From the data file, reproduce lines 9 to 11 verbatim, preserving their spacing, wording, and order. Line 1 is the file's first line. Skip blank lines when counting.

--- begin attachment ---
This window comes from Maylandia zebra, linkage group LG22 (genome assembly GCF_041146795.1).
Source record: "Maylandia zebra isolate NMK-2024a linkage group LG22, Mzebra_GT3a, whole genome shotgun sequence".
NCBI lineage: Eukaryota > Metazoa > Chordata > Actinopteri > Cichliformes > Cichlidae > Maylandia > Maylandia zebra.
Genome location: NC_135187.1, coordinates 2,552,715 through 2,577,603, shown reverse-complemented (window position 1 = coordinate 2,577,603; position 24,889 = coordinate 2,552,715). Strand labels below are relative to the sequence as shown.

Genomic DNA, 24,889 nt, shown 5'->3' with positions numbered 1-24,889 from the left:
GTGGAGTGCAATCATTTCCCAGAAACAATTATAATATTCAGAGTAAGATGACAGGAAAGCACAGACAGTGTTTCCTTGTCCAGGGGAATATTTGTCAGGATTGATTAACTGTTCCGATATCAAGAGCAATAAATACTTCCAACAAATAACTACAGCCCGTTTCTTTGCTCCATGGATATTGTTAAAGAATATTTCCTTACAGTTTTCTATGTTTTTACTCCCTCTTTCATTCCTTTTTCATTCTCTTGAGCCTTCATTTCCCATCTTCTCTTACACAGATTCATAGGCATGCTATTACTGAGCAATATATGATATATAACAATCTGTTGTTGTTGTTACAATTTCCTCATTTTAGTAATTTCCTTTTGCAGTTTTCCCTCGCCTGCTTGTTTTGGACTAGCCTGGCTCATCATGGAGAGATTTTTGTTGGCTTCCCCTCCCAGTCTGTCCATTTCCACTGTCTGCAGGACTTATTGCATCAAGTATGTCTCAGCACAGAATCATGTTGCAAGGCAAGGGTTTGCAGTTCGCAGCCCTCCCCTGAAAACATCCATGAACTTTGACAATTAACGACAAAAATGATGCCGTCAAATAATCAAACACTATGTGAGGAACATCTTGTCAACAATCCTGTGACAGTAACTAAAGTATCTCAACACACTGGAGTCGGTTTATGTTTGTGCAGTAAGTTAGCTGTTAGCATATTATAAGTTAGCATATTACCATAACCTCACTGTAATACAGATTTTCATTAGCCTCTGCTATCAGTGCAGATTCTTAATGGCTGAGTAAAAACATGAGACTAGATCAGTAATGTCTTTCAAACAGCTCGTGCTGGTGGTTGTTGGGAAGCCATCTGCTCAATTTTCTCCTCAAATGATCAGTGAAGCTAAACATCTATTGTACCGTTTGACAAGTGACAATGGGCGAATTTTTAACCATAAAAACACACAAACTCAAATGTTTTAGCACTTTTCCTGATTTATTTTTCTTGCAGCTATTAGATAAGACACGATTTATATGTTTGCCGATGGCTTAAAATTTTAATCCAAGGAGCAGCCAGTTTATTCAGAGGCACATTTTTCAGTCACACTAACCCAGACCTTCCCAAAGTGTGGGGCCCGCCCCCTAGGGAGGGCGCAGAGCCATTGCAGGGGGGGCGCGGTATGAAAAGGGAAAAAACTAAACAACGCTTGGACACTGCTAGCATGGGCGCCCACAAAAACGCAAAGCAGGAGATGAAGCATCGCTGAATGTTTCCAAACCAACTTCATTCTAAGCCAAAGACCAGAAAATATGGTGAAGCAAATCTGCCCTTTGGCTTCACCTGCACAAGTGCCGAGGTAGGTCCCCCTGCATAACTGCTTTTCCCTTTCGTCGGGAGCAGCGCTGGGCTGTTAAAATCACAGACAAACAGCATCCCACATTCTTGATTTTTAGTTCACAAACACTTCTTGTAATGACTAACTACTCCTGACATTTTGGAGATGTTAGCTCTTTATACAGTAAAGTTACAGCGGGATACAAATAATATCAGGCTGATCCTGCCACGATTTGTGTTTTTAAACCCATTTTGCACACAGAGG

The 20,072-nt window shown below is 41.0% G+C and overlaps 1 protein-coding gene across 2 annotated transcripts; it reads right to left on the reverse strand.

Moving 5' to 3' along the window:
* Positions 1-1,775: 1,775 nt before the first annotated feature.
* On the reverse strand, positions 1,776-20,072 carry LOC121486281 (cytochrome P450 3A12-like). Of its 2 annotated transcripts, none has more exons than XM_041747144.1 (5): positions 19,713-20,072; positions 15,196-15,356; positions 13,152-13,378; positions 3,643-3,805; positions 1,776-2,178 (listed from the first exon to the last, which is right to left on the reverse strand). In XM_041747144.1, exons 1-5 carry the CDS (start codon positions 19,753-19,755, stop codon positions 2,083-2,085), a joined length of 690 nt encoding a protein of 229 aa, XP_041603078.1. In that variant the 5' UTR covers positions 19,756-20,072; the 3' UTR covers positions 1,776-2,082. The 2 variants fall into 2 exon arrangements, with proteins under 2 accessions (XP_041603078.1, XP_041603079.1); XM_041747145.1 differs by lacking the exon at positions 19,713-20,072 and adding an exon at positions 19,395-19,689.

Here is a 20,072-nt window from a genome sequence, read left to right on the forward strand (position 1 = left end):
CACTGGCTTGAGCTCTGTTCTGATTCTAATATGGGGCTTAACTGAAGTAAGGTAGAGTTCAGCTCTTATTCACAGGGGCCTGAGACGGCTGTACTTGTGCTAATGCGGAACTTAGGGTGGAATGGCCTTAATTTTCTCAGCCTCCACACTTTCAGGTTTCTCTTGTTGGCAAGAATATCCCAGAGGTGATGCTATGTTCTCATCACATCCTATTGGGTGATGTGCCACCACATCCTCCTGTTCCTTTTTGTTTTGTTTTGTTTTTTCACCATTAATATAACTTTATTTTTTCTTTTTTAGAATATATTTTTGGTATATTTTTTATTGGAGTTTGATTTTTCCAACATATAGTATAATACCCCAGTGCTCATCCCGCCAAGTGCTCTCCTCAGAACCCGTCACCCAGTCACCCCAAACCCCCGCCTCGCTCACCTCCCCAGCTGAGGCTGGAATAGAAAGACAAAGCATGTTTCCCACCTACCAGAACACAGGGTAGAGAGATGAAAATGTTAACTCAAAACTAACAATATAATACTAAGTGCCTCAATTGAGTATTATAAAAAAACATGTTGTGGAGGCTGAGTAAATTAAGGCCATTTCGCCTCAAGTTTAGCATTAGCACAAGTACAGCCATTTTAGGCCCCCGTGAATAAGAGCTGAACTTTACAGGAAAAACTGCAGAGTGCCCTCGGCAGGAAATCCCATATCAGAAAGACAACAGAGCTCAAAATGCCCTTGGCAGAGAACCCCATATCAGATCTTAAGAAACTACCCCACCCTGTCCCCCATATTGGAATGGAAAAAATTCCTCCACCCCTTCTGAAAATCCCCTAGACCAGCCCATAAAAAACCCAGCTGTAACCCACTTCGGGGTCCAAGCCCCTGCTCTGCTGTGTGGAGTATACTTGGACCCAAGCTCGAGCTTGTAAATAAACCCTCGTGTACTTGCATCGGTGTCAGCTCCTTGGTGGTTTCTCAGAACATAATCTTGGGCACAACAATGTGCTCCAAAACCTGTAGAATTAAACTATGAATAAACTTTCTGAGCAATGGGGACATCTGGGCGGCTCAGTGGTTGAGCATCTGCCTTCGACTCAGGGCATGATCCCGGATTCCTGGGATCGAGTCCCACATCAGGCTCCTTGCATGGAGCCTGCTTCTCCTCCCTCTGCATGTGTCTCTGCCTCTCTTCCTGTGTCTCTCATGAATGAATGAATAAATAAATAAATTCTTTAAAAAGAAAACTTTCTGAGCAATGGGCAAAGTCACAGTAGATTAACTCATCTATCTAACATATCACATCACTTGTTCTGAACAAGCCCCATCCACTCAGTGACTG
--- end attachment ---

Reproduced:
* Positions 1-1,775: 1,775 nt before the first annotated feature.
* On the reverse strand, positions 1,776-20,072 carry LOC121486281 (cytochrome P450 3A12-like). Of its 2 annotated transcripts, none has more exons than XM_041747144.1 (5): positions 19,713-20,072; positions 15,196-15,356; positions 13,152-13,378; positions 3,643-3,805; positions 1,776-2,178 (listed from the first exon to the last, which is right to left on the reverse strand). In XM_041747144.1, exons 1-5 carry the CDS (start codon positions 19,753-19,755, stop codon positions 2,083-2,085), a joined length of 690 nt encoding a protein of 229 aa, XP_041603078.1. In that variant the 5' UTR covers positions 19,756-20,072; the 3' UTR covers positions 1,776-2,082. The 2 variants fall into 2 exon arrangements, with proteins under 2 accessions (XP_041603078.1, XP_041603079.1); XM_041747145.1 differs by lacking the exon at positions 19,713-20,072 and adding an exon at positions 19,395-19,689.

Here is a 20,072-nt window from a genome sequence, read left to right on the forward strand (position 1 = left end):